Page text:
Daniel O’Shea is a theatre artist, film maker and lighting designer. His work, ‘are we not drawn onward to new era’ is a solo performance incorporating custom made lighting and audio fixtures which act as his set and scene partners. With the house lights still up, O’Shea addresses the audience. He begins his work by warning the viewers of triggering content, at which point an ominous voice interrupts him from nowhere, mocking his caution. As the voice speaks, we see a small picture of an eagle behind him lighting up with a single red eye, but seemingly unfazed by this supernatural interjection, he continues. He lays out two life paths, the first goes smoothly in an idyllic 1950’s tradition: job, girlfriend, house, promotion, marriage, kids, etc. and the second is riddled with loneliness, job precarity, and financial struggles, each unfortunate decision being compounded by the poor decisions of a character without the support or emotional stability to do better. The lights fade and O’Shea seats himself at the small table, donning a hoodie and a pair of black gloves wrapped with a mess of tiny wires. We see our unfortunate character surfing reddit, uploading conspiracy theory videos on youtube and chatting with other similarily minded individuals. His environment shifts through subtle lighting changes and the introduction of other characters; a tin foil head and two coat racks clad in trench coats and ray bands, all voiced by cassette players. We follow O’Shea’s character as he is recruited by a shady agency and becomes a pawn in a power struggle which ends with everyone being double-crossed. It is not entirely clear whether this whole drama is all in our unstable protagonists mind, though an audio collage near the end of the work hints at this.
It may not be readily apparent to audience members that the set is being impressively controlled by O’Shea himself. Wires wrapped around his work gloves and looped through the inside of his hoodie allow him to trigger each lighting and sound cue by placing his fingertips on different points on the table in front of him and his own body. This intricate setup allows the performer the control over his environment that his character seems to be so desperately seeking.
This work treads some dangerous territory and O’Shea manages to address controversial subjects with careful consideration. Creating a work based in identity politics as a white man, he puts himself in the role of an angry and isolated individual identifying with the alt-right and ultimately turning to violence, while portraying the absurdity of romantic ideals of manliness. The piece ends as it began, with the lights up, and O’Shea as himself, describing talking a stranger off the train tracks. He reflects on his guilt at handing the man over to the police and posits that ‘in a different life, it could have been me.’ Our eagle interjects again here telling O’Shea that he isn’t like that other man, that he is one of the good ones. ‘Not all men,’ echoes the seductive voice of individual exceptionalism, ‘not all men.’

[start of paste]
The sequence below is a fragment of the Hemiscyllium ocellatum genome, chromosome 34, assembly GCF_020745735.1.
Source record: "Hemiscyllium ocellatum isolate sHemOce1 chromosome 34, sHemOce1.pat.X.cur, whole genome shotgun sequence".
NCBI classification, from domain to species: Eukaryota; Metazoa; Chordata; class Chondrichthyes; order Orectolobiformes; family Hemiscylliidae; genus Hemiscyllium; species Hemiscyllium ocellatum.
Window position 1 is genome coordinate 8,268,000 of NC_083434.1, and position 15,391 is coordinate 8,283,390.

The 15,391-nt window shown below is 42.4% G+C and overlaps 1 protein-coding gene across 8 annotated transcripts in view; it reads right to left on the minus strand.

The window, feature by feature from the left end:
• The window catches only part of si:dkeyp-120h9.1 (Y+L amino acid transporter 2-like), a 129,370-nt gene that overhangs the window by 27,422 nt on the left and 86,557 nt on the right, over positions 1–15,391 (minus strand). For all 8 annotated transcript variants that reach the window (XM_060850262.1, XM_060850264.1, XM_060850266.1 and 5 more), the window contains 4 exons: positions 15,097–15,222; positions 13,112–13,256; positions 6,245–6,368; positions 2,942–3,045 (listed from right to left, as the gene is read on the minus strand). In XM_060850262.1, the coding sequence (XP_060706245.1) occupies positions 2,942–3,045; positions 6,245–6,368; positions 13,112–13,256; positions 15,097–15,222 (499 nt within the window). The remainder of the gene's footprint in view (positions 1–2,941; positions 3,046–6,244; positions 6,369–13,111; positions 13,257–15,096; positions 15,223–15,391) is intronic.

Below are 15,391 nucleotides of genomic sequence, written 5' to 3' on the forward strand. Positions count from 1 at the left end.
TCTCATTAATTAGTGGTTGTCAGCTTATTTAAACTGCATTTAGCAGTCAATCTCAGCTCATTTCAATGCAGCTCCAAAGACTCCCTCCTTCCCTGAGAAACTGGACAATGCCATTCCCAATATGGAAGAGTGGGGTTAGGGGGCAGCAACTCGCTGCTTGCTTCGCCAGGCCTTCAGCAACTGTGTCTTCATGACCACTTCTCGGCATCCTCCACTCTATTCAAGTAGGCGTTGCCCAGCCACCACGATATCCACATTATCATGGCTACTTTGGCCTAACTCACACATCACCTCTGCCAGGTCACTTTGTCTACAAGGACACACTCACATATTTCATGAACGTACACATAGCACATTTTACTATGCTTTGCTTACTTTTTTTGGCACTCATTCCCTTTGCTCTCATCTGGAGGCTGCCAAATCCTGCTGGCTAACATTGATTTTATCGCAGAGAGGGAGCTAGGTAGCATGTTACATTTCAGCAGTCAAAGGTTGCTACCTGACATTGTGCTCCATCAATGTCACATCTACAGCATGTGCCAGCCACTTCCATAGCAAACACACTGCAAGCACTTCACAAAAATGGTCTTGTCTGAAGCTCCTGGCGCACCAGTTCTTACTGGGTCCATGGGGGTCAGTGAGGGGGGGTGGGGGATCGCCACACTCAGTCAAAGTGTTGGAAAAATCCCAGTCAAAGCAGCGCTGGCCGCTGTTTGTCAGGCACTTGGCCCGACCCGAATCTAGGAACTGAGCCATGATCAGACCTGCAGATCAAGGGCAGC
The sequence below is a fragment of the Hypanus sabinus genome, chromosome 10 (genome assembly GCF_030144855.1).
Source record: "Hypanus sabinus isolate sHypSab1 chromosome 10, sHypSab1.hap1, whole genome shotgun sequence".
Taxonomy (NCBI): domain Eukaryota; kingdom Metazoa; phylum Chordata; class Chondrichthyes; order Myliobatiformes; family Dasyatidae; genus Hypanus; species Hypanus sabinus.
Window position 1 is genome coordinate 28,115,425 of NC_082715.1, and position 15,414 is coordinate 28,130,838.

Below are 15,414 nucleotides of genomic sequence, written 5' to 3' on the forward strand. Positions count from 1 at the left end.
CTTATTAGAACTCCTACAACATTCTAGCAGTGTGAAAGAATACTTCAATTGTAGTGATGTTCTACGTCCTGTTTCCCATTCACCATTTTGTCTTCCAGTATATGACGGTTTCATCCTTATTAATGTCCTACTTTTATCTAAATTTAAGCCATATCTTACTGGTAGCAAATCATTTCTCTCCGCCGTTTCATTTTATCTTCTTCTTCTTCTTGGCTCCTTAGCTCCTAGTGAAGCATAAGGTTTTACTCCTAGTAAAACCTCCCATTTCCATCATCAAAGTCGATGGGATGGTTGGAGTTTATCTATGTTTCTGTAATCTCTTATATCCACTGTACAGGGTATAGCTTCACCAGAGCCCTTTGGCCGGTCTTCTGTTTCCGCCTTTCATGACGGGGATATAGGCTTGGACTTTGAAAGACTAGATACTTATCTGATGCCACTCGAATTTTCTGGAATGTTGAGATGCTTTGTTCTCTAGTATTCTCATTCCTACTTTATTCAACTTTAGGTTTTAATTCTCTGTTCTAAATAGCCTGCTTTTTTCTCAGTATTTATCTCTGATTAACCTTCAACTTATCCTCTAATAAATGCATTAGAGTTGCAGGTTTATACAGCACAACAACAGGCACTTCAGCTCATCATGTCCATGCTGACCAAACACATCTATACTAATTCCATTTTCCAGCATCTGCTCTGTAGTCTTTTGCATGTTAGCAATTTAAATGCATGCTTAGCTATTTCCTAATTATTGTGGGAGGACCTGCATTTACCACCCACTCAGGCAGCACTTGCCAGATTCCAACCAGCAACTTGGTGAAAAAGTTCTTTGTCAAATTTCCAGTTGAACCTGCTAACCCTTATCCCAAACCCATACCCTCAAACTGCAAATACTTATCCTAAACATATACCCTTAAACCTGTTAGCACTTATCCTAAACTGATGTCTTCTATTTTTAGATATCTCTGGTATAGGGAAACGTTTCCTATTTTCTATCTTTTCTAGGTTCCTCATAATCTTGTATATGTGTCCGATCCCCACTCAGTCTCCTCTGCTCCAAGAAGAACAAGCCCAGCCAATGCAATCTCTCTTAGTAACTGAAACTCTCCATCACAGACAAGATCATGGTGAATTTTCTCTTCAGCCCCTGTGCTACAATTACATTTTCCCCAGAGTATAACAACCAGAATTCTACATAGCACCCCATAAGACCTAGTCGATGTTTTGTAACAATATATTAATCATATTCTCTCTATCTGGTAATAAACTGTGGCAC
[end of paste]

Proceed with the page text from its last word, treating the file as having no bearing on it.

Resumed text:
Antonio Somera Jr. is a dance artist beginning to explore choreographic practices. His work ‘see me by the way that I feel’ was created in collaboration with Joshua Oncol and Joanna Reyes. The three performers, young, beautiful and Filipino, explore identity, self doubt and ultimately self-expression through text, movement and a drag inspired lip-sync number. The piece begins with Reyes telling the story of a prepubescent moment of self-consciousness. She delivers her at times humorous story with a gravitas that hints at something more traumatic that the incident being described. The men improvise movement loosely in time with her monologue, at times playing off of each other’s actions but primarily lost in their own introspection.
Later, the performers address the audience directly, one person at a time stepping away to don flamboyant articles of clothing. It is clear that there is some kind of game at play here, with the performers attempting to speak to the audience in unison while improvising the words. Having seen this piece several times, I know that this section is always different; asking or begging the audience for their input, deriding or complimenting individual’s fashion choices, and often devolving into some kind of unfortunate one sided romantic conversation. This text all seems to relate to questions of self worth, social interactions and public persona with the performers attempting to put themselves in a position of power, passing judgment on the audience that watches them. Receding into romance induced melancholy, Reyes recites the lyrics from No Doubt’s 1995 hit ‘Don’t Speak’. The dancers, both incredibly adept at a variety of movement techniques, break their contact dance flow with complicated waacking style flourishes of the arms, eliciting more giggles from audience members at this uncommon meshing of styles. The men maintain a serious demeanor and as movement builds there is more violence in their interaction, manipulating each other’s bodies until Somera is thrown to the ground again and again, Reyes shouting the last line of the song with unselfconscious anger and frustration. Reyes abruptly changes the scene by addressing the audience: ‘If you can’t love yourself, how in the hell are you gonna love anyone else?….. Can I get an amen?’ And with a few cheers from the crowd, a disco track blast from the speakers and the performers break into choreographed number complete with confetti, a disco ball and pulling audience members on stage for a mini dance party. Like many elements of this work, this deus ex machina ending could read as immature in the hands of less skilled performers, but these young dancers approach each moment on stage with such sincerity, it is impossible not to be charmed. In a work that is about overcoming anxiety in order to express how you truly feel, it seems to be exactly what Somera has done.
Words by Julianne Chapple
Images by Cara Tench